Rehearsal in the classroom

Dr G is teaching the structure of the heart to his bottom set Year 10 class. The students in front of him are listening attentively as he draws the structure bit by bit, explaining each part and punctuating his explanation with questions. A mini-whiteboard quiz that follows reveals a couple of errors but mostly shows that students can name different parts of the heart.

Subsequent checks through questioning and homework allow students to practice recall of the different parts of the heart and the flow of blood through it. When prompted, they can link what they have previously learnt about gas exchange in the lungs to blood flow through the heart.

The time has come for the end of topic assessment and when Mr G marks these, he is disappointed to see that students have got the words all mixed up. They are writing the word ‘aorta’ instead of ‘artery’. A simple question where students need to describe the flow of blood from the lungs and body to the heart flummoxes them. They have forgotten to link restricted blood flow to the supply of oxygen in another question, which is something they learnt about in the previous topic!

What was going on?

This scenario has played itself out a few times in my teaching career. During lessons, students appear to recall key facts. They get to practice writing these facts and linking them to other facts when answering questions independently in lessons and at home, through homework. Why, then, do they struggle to link things well and mix up key terms in assessments?

I think the answer lies in a lack of rehearsal.

Tom Sherrington expertly explains why sufficient rehearsal, particularly in the form of verbal practice, is necessary before engaging in retrieval practice.

In the above scenario, students can recall simple facts but verbalising sequences that link those facts together is also needed. The latter also has the advantage of consolidating key terms securely within the right context.

For example, getting students to practice saying ‘oxygenated blood from the lungs enters the left atrium of the heart through the pulmonary vein, flows down to the left ventricle and is pumped up and out of the heart through the aorta to go to the rest of the body‘ does the following:

  • links oxygenated blood to the left side of the heart
  • verbalises the direction of the flow of blood from the atrium to the ventricle
  • names the vessels in the correct order
  • links blood flow through the heart with the lungs and the rest of the body

Most importantly, when students rehearse saying this sequence out loud, they remember all the facts in context. They are not just remembering the word ‘aorta’ as the vessel that carries oxygentaed blood away from the heart but in the context of the flow of blood and even suggests its location by saying that blood is flowing ‘up and out’ of the heart.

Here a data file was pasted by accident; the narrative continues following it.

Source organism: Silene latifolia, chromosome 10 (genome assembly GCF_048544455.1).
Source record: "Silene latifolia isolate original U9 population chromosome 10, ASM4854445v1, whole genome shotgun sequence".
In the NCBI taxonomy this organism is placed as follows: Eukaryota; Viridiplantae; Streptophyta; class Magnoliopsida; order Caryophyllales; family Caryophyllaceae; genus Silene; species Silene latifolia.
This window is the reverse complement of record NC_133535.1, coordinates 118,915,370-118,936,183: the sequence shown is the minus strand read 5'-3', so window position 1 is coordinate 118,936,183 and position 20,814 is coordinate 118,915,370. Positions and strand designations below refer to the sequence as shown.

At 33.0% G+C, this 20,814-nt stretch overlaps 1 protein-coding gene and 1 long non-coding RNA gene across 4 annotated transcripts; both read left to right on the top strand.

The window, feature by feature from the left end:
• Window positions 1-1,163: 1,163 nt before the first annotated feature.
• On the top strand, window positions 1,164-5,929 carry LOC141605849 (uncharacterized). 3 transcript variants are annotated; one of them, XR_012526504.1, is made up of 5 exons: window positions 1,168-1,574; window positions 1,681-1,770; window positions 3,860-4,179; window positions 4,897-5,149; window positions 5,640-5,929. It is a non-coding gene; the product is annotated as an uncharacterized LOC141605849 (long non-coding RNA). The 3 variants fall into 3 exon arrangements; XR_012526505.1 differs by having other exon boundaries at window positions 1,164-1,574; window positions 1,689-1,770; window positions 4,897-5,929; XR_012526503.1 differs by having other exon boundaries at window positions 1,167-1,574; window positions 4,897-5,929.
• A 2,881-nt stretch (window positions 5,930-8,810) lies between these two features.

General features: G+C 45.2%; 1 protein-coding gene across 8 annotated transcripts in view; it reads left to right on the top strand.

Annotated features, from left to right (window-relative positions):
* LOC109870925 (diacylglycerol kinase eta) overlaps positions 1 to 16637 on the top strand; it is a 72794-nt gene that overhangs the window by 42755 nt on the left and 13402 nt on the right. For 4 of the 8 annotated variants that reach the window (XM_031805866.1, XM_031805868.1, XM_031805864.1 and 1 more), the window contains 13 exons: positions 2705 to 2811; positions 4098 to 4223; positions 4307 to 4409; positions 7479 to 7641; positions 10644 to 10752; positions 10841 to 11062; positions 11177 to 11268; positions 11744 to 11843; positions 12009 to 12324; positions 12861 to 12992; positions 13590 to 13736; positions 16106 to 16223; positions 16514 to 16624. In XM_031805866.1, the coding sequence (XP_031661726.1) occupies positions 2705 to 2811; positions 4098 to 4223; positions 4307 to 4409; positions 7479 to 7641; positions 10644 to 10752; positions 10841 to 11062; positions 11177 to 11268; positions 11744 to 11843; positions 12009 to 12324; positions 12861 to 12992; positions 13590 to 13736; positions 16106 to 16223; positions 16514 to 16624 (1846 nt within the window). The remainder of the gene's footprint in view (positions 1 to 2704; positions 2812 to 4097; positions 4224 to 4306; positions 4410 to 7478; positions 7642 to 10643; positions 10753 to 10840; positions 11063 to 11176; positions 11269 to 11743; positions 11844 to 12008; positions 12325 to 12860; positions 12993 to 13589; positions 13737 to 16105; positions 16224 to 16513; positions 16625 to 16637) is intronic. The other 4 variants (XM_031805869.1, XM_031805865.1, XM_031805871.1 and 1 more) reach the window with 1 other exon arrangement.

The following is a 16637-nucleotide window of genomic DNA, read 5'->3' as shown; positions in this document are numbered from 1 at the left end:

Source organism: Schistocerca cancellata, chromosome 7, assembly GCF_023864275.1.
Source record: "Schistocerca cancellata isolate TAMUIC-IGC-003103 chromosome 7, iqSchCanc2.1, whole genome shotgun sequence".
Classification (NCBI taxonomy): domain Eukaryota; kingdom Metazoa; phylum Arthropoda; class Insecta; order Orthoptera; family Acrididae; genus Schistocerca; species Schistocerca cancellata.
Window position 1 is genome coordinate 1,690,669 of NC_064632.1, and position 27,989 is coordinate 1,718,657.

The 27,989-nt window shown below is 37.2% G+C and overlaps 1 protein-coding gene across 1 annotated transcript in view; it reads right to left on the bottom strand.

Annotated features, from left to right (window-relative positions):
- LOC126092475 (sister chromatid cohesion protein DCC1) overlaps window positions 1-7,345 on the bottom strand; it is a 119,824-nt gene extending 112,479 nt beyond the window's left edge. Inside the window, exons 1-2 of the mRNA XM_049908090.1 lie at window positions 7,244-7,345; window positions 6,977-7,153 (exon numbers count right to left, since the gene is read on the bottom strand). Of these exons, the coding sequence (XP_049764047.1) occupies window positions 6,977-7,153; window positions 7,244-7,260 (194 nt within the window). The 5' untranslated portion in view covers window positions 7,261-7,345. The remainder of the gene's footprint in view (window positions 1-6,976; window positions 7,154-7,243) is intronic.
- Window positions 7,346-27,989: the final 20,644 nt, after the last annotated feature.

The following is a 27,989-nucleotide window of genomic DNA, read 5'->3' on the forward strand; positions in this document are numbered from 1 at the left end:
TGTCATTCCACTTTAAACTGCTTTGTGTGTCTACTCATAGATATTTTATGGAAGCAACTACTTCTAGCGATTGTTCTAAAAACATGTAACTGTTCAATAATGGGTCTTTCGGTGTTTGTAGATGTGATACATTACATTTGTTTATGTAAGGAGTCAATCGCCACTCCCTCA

Some may think practising this long sequence is tedious but it is totally worth the effort. Especially with a class where students are not achieving well and are underconfident.

Rehearsing important sequences and links between concepts empowers students. We are not just limiting them to recall of one-word answers.

With a small class, I get each student to rehearse key ideas and sequences out loud and in turn.

  • First, I tell students what I will expect them to say out loud.
  • Then I give them at least a minute to memorise it, sometimes longer depending on what I want them to rehearse.
  • Next, I ask for volunteers and pick on a couple of confident students. This gives the others a bit more time to remember the key parts.
  • Then, I start Cold Calling students so that all students have a chance to say it.
  • To avoid students feeling like they can zone out once they have finished, sometimes, I stop a student mid-way and ask anyone to say the next part of the sequence.

With larger classes, this is not possible and takes up too much time, so I get students to Turn and Talk, and then pick on a couple to rehearse out loud.

In a future lesson, I ask students to write out the sequence on MWBs or in the back of their books. If relevant, I also get students to add any new related facts we have learnt to the sequence.

You do need the right culture in your classroom before rehearsal in this manner works. Students should be supportive of each other and not afraid to make mistakes. I have previously written about how I try and build this type of culture in a class where students were openly mocking each other.

But once the culture is right, you will find students wanting to rehearse these key sequences, and to step in when a classmate is struggling. They are more confident to answer questions related to the sequence. Instead of racking their brains for the right key term, and shouting out similar-sounding words (aorta for artery), they find retrieval a more rewarding experience.

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